Guitar Wood

Environmentally Sustainable Guitar Wood

Uncontrolled logging has meant that in recent years wood species like Brazilian rosewood and more recently Madagascan and Honduran rosewood are now listed on CITES and becoming scarcer and prohibitively more expensive by the year. Unfortunately, although guitars and other musical instruments form a very small part of the overall demand for these timbers, the consequences of unsustainable harvesting mean that all uses for these species are affected adversely for the foreseeable future.

Over the years, I have seen many beautiful wood species that are not traditionally used to make guitars (both exotic and domestic). There are also many others that don’t get much publicity because tradition favours those woods in regular use.

I believe that we are caretakers on our planet and that it is a responsibility incumbent on all guitar makers to ensure wherever possible that the wood they are using to build their instruments has been sourced sustainably.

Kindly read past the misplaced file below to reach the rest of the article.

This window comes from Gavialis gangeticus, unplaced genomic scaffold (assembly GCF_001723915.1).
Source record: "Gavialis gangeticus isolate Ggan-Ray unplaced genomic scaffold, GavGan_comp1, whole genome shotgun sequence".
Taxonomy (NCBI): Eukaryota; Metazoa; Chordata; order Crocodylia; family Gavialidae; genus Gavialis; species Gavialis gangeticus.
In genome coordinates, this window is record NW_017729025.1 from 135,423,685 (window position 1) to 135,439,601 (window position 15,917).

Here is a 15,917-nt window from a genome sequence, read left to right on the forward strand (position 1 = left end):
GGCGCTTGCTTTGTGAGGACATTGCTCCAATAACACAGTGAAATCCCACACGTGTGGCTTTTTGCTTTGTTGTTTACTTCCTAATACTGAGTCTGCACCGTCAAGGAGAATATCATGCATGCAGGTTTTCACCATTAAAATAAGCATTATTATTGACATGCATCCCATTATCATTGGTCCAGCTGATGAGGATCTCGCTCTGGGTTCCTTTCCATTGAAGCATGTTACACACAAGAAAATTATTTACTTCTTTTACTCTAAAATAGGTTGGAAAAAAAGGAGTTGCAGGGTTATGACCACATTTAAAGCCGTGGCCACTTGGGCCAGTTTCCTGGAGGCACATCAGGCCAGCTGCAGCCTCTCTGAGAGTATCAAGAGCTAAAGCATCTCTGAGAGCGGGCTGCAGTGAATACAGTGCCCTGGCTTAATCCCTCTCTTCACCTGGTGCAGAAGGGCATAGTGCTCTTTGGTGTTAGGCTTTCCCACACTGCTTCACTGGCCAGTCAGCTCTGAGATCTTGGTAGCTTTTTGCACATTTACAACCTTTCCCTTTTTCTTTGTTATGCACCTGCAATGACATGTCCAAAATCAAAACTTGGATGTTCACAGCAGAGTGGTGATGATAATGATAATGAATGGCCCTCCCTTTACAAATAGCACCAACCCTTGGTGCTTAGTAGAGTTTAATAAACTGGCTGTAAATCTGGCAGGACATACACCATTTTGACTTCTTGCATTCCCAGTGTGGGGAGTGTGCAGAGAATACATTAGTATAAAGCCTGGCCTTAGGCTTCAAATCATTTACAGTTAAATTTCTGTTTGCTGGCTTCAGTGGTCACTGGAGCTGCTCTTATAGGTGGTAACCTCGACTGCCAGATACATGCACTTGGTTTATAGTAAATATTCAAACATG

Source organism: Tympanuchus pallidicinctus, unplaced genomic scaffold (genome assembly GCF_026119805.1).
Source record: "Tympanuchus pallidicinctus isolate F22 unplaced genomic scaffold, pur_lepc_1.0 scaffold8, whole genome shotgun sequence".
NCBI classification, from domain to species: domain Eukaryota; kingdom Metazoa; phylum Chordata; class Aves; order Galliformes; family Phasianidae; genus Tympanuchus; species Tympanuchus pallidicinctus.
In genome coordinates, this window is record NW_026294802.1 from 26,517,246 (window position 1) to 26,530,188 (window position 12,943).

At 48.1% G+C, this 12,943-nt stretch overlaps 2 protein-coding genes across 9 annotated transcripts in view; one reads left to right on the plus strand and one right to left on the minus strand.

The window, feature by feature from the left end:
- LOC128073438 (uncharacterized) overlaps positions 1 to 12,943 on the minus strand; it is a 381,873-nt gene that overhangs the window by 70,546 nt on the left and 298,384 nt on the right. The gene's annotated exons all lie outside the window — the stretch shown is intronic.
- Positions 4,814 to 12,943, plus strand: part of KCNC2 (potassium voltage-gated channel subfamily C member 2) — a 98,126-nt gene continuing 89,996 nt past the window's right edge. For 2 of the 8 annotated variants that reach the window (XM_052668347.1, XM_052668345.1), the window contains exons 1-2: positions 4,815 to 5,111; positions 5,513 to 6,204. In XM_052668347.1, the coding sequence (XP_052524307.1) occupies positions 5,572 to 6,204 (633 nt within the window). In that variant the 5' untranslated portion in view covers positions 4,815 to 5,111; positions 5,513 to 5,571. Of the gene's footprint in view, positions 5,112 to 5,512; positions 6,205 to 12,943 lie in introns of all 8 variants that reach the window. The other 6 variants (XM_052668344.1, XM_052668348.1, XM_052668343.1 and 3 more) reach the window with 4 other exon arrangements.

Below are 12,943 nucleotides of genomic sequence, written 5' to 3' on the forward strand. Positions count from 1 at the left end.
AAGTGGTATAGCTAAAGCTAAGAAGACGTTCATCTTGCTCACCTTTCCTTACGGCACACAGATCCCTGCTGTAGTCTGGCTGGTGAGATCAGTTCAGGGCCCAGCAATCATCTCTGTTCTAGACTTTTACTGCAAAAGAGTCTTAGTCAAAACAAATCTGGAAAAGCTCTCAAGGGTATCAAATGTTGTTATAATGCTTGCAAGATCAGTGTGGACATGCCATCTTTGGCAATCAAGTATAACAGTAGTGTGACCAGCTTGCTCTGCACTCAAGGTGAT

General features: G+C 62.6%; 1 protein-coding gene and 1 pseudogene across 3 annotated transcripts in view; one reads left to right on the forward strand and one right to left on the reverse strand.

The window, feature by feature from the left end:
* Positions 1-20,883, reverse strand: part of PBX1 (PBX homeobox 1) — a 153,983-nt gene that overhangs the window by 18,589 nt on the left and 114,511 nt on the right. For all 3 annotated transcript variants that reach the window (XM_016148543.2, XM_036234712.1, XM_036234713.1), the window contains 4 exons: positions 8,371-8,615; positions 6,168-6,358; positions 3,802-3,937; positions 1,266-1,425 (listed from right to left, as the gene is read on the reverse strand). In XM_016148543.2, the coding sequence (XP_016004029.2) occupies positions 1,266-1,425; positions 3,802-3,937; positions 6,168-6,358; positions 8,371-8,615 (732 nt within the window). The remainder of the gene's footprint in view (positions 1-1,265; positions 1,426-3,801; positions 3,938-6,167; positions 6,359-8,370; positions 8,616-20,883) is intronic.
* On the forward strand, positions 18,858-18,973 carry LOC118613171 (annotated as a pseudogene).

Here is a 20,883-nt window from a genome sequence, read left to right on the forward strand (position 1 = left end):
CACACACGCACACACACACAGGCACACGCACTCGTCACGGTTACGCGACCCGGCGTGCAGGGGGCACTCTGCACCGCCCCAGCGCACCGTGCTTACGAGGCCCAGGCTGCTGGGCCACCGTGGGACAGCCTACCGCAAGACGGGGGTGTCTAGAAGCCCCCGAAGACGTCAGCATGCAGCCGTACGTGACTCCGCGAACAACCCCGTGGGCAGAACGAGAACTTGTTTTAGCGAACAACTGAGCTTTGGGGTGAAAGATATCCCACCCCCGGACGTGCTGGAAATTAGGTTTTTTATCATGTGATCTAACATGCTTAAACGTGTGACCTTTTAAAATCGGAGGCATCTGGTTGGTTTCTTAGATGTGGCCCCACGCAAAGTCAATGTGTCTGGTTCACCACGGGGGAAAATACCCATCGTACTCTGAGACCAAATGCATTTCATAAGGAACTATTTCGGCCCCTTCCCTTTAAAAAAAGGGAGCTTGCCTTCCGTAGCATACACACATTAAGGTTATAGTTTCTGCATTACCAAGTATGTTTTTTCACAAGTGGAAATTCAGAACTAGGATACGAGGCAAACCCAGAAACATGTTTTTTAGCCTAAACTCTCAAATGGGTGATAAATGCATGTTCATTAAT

I am committed to sourcing all my wood species whether traditional or non-traditional from environmentally sustainable sources, wherever possible, to build my classical and flamenco guitars.

I particularly love guitar wood from Africa and South East Asia. I am sure that there are many woods not widely used in guitar making that will make absolutely brilliant looking and tonally excellent guitars for the future.

Tonewoods Article - http://en.wikipedia.org/wiki/Tonewood

Guitar Tonewoods

Flamenco guitars have traditionally been made with a Spruce soundboard and Cyprus back and sides (Flamenca Blanca) for the resulting bright sound but also because it was inexpensive and readily available back in the 1800′s. In more recent years, Flamenco guitars made using spruce and cedar soundboards with rosewood back and sides have appeared. These guitars tend to have a bigger sound with more projection than the traditional Blanca and are often marvellous sounding guitars, although some players claim they lose a little of their flamenco brightness. This is clearly a subjective and very personal area and the overall sound that an individual player will get from their guitar differs widely.

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